On December 8-9 2015 the National Association of County and City Health Officials (NACCHO), in conjunction with Institute for Public Health Innovation (IPHI), Creating Community Change Consulting, and the Richmond City Health District, conducted Richmond, Virginia’s first Health in All Policies Workshop. Health in All Policies (HiAP) is a change in the systems that determine how policy decisions are made and implemented by local, state, and federal government agencies to ensure that policy decisions have beneficial or neutral impacts on the determinants of health. A recent public health workforce survey conducted by the Association of State and Territorial Health Officials (ASTHO) and the de Beaumont Foundation identified HiAP is an emerging public health trend that roughly half of all public health workers have heard about through various avenues. As an emerging trend, HiAP is often seen as abstract or a “frame of mind” instead of a concrete intervention to address the upstream determinants of health and improve health equity. Richmond’s HiAP workshop illustrated the purpose and goal of Richmond’s HiAP initiative to departmental representatives from across the city in order to gain support and increase awareness among the representatives.
The HiAP workshop was not the first step in Richmond’s HiAP initiative. In 2014 Mayor Dwight C. Jones proposed and the City of Richmond adopted Resolution No. 2014-R262. This resolution identified HiAP as the city’s method for increasing community health and wealth in the coming years. Successful HiAP initiatives require time for community engagement, stakeholder buy-in, and collaborative partnerships across different government agencies.
The City of Richmond began planning a HiAP workshop to bring together representatives from across a diversity of city agencies to gather and discuss what HiAP looks like on the ground, how Richmond residents are effected through decisions made outside of the health sector, and key areas that can be changed as a first step (affordable housing, education, etc.). The workshop included a variety of presentations, group discussions and breakout sessions to engage the participants and allow for input. In total personnel from 22 city departments were present with over 35 participants involved in discussion throughout the workshop. The following city departments participated in the workshop: Fire, Police, Utilities, Behavioral Health, Health Department, Public works, Parks and Recreation, Juvenile Justice, Procurement, Budget and Strategic Planning, IT, Human Resources, Social Services, Planning, Schools, Office of Community Wealth Building, City Council, Library, Transportation, Human Services, Housing Authority, and Economic Development.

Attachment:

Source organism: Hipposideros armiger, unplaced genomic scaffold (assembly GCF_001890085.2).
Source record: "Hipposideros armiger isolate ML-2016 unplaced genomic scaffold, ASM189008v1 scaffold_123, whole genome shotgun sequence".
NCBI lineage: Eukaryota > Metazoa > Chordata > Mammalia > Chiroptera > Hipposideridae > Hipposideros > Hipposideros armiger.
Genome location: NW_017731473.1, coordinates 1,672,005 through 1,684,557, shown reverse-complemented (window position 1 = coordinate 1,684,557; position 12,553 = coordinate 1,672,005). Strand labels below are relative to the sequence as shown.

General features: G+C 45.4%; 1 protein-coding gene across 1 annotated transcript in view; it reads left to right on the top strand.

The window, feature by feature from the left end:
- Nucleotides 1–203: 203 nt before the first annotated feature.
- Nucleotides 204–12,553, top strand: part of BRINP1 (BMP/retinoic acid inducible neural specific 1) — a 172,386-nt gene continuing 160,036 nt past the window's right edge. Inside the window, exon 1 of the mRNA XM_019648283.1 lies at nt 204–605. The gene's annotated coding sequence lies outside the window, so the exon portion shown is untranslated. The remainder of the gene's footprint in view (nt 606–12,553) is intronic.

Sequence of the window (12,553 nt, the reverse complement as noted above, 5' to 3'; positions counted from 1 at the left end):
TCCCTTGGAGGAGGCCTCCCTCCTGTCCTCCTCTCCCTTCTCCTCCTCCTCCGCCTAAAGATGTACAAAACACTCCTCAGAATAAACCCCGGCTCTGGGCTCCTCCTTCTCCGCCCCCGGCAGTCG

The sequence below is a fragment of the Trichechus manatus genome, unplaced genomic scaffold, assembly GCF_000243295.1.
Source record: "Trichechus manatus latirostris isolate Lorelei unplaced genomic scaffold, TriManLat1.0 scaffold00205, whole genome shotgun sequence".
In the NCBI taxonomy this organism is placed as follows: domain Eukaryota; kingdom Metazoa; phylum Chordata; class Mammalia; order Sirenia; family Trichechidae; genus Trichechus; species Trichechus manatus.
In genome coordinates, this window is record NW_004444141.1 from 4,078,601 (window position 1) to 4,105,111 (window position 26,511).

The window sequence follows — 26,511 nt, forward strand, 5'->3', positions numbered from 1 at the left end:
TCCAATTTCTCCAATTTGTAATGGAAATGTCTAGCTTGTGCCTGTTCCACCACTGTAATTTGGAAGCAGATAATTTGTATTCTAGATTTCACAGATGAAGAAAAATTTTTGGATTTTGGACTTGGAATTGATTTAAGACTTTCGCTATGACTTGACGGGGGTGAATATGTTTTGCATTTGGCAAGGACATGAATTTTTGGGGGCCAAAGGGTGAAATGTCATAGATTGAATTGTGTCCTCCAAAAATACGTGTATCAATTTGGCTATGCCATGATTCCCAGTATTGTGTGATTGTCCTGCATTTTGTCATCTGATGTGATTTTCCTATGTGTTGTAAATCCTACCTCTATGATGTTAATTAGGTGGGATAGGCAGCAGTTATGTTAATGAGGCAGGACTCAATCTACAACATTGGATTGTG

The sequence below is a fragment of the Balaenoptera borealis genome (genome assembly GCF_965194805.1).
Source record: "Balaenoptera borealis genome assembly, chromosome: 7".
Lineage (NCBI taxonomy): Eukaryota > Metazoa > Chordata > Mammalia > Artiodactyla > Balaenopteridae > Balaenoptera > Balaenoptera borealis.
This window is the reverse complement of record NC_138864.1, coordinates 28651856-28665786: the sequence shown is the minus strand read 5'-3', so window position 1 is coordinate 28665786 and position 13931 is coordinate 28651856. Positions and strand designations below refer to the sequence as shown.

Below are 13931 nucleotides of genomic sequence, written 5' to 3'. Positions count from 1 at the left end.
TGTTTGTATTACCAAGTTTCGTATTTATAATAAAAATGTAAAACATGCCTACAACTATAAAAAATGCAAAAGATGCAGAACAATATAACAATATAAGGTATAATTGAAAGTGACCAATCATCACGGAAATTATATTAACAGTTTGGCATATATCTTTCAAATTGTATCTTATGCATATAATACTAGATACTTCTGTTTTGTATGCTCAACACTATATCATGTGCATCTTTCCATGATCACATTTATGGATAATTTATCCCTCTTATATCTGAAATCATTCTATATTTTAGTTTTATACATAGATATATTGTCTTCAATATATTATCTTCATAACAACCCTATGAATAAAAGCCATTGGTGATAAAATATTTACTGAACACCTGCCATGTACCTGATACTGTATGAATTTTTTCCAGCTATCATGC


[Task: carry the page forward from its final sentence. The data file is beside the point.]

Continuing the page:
In addition to the wide spectrum of participants, Mayor Jones provided the HiAP workshop’s opening address, signifying the support for and importance of the HiAP initiative, and the priority of health outcomes across the city government.
The workshop was largely successful due to the number of participants and departments represented within those participants. In order to have a successful HiAP initiative, sectors outside of health must participate in the process and, more importantly, understand why they are being asked to participate in the process. It was clear from the beginning of the workshop that the audience understood how their work impacts health and importance of health equity as opposed to health equality.
One limitation of the workshop was the strategic planning. The City of Richmond has an incredible amount of buy-in from cross-sectoral partners and momentum to enact real change in the policy development process. However, due to political limitations it is unclear what will come after the workshop and what department or organization will become the central figurehead of the HiAP initiative.
Richmond will be the city to watch as local HiAP initiatives continue to emerge across the United States. In the aftermath of the workshop, Richmond is left with the following questions to think about as they move forward with their HiAP work. How will Richmond continue to harness the momentum from their government and translate that momentum into actionable change? What will happen when Mayor Jones reaches his term limit and the leadership changes? These are all questions that will be answered in time, for now Richmond has achieved something few other cities have with their HiAP resolution and workshop, and for that they should celebrate their success.